Here, the district court correctly found that all four requirements of the

Rooker-Feldman doctrine were satisfied. As to the first and fourth requirements, the

Powells filed this federal lawsuit three months after they had lost in state court, when



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the court rendered its amended judgment of strict foreclosure, and after the Powells'

time to appeal the judgment had passed. Exxon Mobil 

Corp., 544 U.S. at 284

. The

Powells argue that they did not lose in state court because Connecticut did not afford

them an opportunity to appeal from the foreclosure. But they do not explain how or

why they did not have an opportunity to appeal the foreclosure judgment and provide

no case law or other support for their conclusory statement. While the Rooker-Feldman

doctrine does not apply if the "plaintiff had neither a practical reason nor a legal basis to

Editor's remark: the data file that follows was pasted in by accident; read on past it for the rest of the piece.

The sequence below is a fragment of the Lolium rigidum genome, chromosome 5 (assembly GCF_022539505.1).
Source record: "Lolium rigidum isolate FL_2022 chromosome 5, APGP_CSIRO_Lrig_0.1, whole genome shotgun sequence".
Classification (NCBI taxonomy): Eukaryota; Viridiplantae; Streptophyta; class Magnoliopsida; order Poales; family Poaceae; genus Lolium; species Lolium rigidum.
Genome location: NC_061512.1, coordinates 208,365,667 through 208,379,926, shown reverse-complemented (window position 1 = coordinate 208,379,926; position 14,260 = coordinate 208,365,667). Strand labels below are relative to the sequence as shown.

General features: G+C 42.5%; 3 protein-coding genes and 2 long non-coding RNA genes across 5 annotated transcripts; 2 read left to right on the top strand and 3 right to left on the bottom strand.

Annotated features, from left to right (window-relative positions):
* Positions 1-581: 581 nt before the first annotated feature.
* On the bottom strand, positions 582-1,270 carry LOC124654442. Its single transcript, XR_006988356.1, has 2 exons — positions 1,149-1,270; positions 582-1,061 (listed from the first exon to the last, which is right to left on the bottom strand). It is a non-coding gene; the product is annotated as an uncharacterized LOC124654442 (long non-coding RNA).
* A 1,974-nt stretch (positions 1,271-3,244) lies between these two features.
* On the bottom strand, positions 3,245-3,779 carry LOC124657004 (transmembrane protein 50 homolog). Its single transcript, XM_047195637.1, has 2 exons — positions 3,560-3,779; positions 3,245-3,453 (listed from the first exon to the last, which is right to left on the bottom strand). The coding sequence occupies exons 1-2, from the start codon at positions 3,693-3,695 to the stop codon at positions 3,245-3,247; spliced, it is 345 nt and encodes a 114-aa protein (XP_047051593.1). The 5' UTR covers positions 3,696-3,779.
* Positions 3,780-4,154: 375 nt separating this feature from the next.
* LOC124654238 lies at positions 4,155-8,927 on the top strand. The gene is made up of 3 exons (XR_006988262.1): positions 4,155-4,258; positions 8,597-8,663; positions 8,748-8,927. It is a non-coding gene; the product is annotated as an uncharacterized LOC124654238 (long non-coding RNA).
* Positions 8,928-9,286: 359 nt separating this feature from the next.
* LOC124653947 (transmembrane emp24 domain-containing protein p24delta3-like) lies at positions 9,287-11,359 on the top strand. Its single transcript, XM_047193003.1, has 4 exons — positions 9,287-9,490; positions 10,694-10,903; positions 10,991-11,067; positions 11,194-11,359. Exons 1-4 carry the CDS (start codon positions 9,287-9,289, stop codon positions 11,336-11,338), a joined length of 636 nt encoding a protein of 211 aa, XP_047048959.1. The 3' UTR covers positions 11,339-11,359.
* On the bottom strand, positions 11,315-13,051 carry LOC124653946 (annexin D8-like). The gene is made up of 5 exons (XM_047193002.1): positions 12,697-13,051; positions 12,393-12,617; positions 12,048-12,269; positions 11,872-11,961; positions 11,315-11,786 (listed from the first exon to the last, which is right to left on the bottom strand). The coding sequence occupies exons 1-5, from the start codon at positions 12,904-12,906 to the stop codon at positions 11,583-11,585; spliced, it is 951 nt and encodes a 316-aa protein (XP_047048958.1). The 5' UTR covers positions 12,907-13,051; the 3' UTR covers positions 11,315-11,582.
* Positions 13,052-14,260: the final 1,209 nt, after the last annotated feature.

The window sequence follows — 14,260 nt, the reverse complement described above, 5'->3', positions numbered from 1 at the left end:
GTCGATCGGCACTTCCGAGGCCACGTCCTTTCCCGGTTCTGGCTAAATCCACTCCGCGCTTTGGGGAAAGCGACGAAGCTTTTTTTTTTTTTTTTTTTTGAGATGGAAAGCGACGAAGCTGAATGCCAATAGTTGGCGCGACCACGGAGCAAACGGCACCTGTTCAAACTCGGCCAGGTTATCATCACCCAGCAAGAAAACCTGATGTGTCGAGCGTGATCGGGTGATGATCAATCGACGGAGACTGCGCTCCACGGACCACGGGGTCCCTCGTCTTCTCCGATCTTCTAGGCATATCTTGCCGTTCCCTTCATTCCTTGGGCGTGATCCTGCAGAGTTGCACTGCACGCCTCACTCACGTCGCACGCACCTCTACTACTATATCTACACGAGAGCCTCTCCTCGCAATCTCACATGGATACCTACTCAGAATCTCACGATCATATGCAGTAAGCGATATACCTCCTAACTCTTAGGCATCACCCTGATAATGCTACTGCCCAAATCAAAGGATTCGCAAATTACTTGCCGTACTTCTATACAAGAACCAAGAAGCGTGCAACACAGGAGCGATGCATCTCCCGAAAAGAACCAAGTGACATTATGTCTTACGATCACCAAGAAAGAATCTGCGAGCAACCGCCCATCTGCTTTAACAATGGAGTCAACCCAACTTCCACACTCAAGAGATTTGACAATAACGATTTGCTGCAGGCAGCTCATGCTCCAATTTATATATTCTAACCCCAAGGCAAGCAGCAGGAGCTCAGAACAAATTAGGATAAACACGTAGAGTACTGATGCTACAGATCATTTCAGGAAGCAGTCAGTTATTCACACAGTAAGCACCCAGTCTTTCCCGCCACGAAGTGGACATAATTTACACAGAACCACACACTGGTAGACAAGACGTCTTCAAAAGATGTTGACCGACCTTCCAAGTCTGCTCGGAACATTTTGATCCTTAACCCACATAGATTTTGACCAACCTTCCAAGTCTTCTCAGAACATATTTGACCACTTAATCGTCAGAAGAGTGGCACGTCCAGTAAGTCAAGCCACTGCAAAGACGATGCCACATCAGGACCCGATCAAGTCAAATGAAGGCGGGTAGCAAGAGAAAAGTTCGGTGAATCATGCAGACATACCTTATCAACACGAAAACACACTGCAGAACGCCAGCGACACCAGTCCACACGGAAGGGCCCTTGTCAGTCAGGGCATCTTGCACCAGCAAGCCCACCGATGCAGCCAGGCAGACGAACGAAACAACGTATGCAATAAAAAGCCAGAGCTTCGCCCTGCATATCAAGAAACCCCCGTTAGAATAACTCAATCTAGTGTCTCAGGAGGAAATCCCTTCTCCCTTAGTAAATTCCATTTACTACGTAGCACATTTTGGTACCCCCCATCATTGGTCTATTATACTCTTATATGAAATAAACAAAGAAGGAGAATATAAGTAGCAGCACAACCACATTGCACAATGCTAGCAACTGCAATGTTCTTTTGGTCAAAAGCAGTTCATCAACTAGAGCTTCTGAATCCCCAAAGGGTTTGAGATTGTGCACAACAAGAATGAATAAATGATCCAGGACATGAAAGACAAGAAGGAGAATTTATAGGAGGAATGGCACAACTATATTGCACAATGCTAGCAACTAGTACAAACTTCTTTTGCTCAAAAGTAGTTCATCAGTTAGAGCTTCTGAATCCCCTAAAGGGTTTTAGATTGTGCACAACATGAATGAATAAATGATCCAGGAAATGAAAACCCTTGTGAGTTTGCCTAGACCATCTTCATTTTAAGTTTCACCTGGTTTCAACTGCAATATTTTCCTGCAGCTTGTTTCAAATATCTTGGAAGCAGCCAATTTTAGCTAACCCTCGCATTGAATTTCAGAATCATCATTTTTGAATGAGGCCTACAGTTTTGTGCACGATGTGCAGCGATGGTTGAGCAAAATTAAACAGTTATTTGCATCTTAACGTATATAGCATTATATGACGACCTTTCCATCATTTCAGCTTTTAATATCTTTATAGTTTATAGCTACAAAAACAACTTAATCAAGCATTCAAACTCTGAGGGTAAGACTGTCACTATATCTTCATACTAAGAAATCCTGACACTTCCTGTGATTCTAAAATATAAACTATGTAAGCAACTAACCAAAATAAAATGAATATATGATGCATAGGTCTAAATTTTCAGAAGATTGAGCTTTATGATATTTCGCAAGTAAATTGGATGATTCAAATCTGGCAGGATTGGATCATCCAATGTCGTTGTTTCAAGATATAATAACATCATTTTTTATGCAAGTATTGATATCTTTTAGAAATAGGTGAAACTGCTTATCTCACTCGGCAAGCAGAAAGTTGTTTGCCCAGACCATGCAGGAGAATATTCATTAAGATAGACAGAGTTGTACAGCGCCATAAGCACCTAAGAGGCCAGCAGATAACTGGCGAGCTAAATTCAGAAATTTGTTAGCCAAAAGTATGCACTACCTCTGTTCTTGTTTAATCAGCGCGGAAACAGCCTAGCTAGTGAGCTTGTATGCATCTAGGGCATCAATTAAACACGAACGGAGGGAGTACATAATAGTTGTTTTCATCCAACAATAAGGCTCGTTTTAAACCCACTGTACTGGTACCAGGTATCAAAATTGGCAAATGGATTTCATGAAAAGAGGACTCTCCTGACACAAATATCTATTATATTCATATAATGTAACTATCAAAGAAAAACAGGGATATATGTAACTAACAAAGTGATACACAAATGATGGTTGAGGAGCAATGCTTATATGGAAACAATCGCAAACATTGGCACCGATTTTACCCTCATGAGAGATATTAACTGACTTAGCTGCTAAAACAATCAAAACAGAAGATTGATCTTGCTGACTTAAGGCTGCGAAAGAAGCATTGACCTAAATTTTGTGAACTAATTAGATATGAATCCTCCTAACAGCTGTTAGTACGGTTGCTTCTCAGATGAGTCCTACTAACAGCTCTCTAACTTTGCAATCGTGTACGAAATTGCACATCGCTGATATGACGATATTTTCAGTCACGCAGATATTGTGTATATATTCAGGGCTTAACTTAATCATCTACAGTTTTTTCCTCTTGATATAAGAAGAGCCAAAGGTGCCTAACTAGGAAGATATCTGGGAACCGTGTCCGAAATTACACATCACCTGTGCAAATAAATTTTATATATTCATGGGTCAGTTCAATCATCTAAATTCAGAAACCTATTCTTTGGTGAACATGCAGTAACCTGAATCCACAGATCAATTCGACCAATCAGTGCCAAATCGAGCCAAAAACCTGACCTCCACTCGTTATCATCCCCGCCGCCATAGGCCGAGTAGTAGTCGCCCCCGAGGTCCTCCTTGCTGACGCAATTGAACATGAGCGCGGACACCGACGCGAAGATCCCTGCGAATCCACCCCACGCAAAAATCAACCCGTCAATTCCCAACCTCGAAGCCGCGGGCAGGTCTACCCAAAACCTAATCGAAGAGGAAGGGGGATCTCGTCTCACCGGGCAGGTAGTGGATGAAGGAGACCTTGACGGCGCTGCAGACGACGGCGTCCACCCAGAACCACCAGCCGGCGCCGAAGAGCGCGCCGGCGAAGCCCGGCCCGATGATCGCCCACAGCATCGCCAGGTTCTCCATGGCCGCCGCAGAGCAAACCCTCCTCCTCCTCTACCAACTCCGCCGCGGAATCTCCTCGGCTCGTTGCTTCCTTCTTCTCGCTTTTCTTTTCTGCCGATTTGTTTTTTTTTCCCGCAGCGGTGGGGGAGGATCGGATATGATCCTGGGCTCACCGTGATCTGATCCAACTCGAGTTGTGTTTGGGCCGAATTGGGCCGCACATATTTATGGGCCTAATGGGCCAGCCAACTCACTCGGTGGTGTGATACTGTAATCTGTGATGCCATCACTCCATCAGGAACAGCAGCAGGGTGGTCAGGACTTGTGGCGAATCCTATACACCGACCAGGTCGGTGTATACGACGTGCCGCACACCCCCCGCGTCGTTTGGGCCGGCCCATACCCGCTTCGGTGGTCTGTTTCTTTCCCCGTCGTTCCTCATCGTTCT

appeal the state-court decision that caused her alleged injuries," Green v. Mattingly, 

585 F.3d 97

, 103 (2d Cir. 2009), the Powells had an opportunity to appeal from the

foreclosure, Danzig v. PDPA, Inc., 

11 A.3d 153

, 158 (Conn. App. Ct. 2010) ("[A] judgment

of foreclosure constitutes an appealable final judgment when the court has determined

the method of foreclosure and the amount of the debt.").

              The district court also correctly held that the second and third

requirements were satisfied. The Powells' claim for injunctive relief and their breach of

contract and estoppel/unclean hands causes of action sought to enjoin the foreclosure

and invalidate the legal basis for the foreclosure judgment. The Powells argue on

appeal that they are not seeking redress for injuries caused by the state court judgment,

but instead are seeking relief from problems they did not bring to the state court's



                                              4
attention—namely, Deutsche Bank's refusal to clarify certain terms of the loan

modification. They also argue that Rooker-Feldman does not apply because they sought

damages from Ocwen's breach of the loan modification agreement.

             The Powells' arguments are unavailing. After a mediator found that they